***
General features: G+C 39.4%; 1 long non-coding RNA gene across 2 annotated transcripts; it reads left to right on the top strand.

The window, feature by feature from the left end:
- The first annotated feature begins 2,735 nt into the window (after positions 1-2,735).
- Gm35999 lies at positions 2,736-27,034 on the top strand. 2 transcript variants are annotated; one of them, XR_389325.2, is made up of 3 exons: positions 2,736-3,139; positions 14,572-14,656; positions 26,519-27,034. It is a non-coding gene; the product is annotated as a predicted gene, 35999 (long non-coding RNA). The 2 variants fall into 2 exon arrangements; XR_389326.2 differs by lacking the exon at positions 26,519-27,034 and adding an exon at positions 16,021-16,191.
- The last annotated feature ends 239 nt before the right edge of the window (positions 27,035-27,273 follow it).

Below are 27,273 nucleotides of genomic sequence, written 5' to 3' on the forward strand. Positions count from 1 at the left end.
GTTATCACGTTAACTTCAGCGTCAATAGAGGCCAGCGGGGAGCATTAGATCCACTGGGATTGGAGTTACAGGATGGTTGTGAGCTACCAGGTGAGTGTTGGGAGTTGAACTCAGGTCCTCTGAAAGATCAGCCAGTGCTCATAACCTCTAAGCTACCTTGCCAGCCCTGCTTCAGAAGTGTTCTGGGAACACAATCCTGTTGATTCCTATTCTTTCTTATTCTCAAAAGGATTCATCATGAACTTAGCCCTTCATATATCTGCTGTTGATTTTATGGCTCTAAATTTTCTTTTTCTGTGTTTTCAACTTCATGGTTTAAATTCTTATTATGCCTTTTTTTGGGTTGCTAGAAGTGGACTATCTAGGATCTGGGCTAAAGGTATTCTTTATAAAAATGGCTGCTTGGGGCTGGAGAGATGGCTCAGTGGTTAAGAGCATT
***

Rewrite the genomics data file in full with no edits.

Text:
General features: G+C 39.4%; 1 long non-coding RNA gene across 2 annotated transcripts; it reads left to right on the top strand.

The window, feature by feature from the left end:
- The first annotated feature begins 2,735 nt into the window (after positions 1-2,735).
- Gm35999 lies at positions 2,736-27,034 on the top strand. 2 transcript variants are annotated; one of them, XR_389325.2, is made up of 3 exons: positions 2,736-3,139; positions 14,572-14,656; positions 26,519-27,034. It is a non-coding gene; the product is annotated as a predicted gene, 35999 (long non-coding RNA). The 2 variants fall into 2 exon arrangements; XR_389326.2 differs by lacking the exon at positions 26,519-27,034 and adding an exon at positions 16,021-16,191.
- The last annotated feature ends 239 nt before the right edge of the window (positions 27,035-27,273 follow it).

Below are 27,273 nucleotides of genomic sequence, written 5' to 3' on the forward strand. Positions count from 1 at the left end.
GTTATCACGTTAACTTCAGCGTCAATAGAGGCCAGCGGGGAGCATTAGATCCACTGGGATTGGAGTTACAGGATGGTTGTGAGCTACCAGGTGAGTGTTGGGAGTTGAACTCAGGTCCTCTGAAAGATCAGCCAGTGCTCATAACCTCTAAGCTACCTTGCCAGCCCTGCTTCAGAAGTGTTCTGGGAACACAATCCTGTTGATTCCTATTCTTTCTTATTCTCAAAAGGATTCATCATGAACTTAGCCCTTCATATATCTGCTGTTGATTTTATGGCTCTAAATTTTCTTTTTCTGTGTTTTCAACTTCATGGTTTAAATTCTTATTATGCCTTTTTTTGGGTTGCTAGAAGTGGACTATCTAGGATCTGGGCTAAAGGTATTCTTTATAAAAATGGCTGCTTGGGGCTGGAGAGATGGCTCAGTGGTTAAGAGCATT